Scroll through Netflix or any App Store, and odds are you will see countless shows exploring the criminal justice system.
The popularity of shows like “Orange is the New Black,” “Prison Break” and “Lockup” suggests Americans are fascinated by the carceral state and, particularly, about what it’s like to be imprisoned in “the land of the free.”
Although some programs, such as “Orange…” involve the collaboration of formerly incarcerated consultants, most prison shows can best be described as “prison voyeurism.”
They provide entertainment with a dose of empathy, without much education.
Recently, though, podcasting has opened up new opportunities for people directly impacted by the criminal justice system to share their insights and experiences with the public— not just as fictional characters or interviewees, but as interviewers, creators and producers.
Unlike television or even radio, podcasting requires little money and expertise. Anyone with an internet connection can do it, lowering the barriers to entry. In the past year, two podcasts, Ear Hustle and Decarcerated, have been launched, creating a new genre of long-form storytelling, one which serves to promote a deeper cultural understanding of the impacts of the carceral state.
Here’s a review of their work so far, a preview of a third podcast that has recently debuted, and an assessment of the medium’s potential for broadening the conversation around criminal justice reform.
“Ear Hustle” premiered in the summer of 2017 after it was selected by Radiotopia as the winner of its Podquest 2016 competition, and has quickly become the most famous criminal justice podcast since “Serial,” garnering more than 7 million downloads.
A partnership between Earlonne Woods and Antwan Williams, two African-American men currently incarcerated in San Quentin State Prison, and Nigel Poor, a white, free-world visual artist, each episode of Ear Hustle introduces a theme which people on the outside can relate to (such as pesky roommates, race, or pets), and asks a handful of prisoners to share stories on this theme.
The stories range from endearing to shocking, comedic to tragic, and introduce the audience to the nuances of life behind bars. Generally, the podcast skews to the lighthearted and comical, less interested in identifying systemic injustices than in showing “a more three-dimensional view of prison,” as Poor has said in interviews.
She added, in an interview with the Columbia Journalism Review, that “life in prison is tough and frightening, but it’s also funny, tender, and amusing.”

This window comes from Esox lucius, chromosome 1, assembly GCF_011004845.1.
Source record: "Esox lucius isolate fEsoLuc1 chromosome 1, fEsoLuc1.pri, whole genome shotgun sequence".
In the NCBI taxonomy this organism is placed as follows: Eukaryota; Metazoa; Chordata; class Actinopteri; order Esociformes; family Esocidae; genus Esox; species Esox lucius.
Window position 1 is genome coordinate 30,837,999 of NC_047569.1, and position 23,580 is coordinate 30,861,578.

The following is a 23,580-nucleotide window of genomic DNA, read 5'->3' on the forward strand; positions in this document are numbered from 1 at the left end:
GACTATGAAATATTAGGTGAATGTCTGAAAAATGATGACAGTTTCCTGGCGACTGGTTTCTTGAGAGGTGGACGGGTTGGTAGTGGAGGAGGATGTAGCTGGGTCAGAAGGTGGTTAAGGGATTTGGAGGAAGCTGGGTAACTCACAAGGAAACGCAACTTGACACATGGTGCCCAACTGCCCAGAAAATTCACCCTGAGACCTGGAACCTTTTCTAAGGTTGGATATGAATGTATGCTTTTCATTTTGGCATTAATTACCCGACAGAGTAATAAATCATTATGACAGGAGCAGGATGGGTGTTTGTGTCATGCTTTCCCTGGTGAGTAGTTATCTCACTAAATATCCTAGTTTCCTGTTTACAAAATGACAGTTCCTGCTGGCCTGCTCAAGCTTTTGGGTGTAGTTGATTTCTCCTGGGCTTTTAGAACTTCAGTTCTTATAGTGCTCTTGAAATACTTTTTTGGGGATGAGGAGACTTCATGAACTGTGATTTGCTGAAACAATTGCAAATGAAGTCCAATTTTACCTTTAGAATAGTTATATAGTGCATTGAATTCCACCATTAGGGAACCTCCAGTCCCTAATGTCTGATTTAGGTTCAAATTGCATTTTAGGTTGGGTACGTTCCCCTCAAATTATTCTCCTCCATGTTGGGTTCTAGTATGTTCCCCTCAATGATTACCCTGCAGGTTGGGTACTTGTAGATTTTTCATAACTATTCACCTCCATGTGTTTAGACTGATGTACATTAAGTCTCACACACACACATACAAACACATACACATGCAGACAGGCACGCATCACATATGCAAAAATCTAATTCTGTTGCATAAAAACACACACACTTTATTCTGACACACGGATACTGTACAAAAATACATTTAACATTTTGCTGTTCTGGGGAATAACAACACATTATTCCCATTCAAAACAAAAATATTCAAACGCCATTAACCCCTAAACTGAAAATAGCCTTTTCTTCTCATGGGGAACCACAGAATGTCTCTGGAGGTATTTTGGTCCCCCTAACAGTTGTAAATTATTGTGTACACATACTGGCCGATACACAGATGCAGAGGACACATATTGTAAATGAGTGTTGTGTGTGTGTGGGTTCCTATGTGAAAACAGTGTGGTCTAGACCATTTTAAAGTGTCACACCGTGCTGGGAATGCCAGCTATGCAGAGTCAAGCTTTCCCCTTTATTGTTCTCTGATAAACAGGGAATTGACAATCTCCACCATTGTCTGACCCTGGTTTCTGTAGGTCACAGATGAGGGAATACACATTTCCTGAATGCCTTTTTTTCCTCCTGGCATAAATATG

In this way, “Ear Hustle” is similar to “Orange is the New Black”: it depicts prison life as simultaneously joyful and oppressive, with a focus on encouraging compassion for incarcerated people.
As an activist oral historian with incarcerated friends, I appreciate the opportunity “Ear Hustle” gives to people like me, on the outside, to hear directly from currently incarcerated people, and the ways it encourages people on the outside to question our assumptions about prisoners.
Additionally, the creation of the show provides incarcerated people an opportunity to learn digital media skills, and, most importantly, a public platform.
However, I struggle with its lack of critique of the penal system, and its limited inquiry into people’s lives. While a few of the first season’s episodes include discussion of human rights injustices—including solitary confinement, parole, and aging in prison—the majority of the podcast is dedicated to normalizing life in prison and the people who live it, rather than making the case for change.
In an interview with The Marshall Project, incarcerated co-creator Williams explained their strategy of getting listeners to empathize with prisoners so that down the line they will be motivated to join their cause.
“We think putting names and faces to the people that are incarcerated….is speaking towards the politics,” he said.
Creators have also named not wanting to invite the censorship of the prison administration or to offend victim’s families as factors in the selection of content. While a nuanced take on prison is much needed, “Ear Hustle” may veer too far in its quest to humanize; it is possible to come away from some episodes with no sense of the everyday torture that the 242,000 people incarcerated in California are subject to on any given day, but rather an appreciation for the prison’s benevolence and support for incarcerated people.
The question of whether we need prisons at all never arises.
“Ear Hustle” also limits the extent to which listeners get to know interviewees, by jumping from person to person rapidly within most episodes. As a result, listeners only glimpse snapshots of their lives—Rauch’s relationship with animals, Greg’s marriage—but the show only occasionally delves deeply into an interviewee’s subjectivity or life history.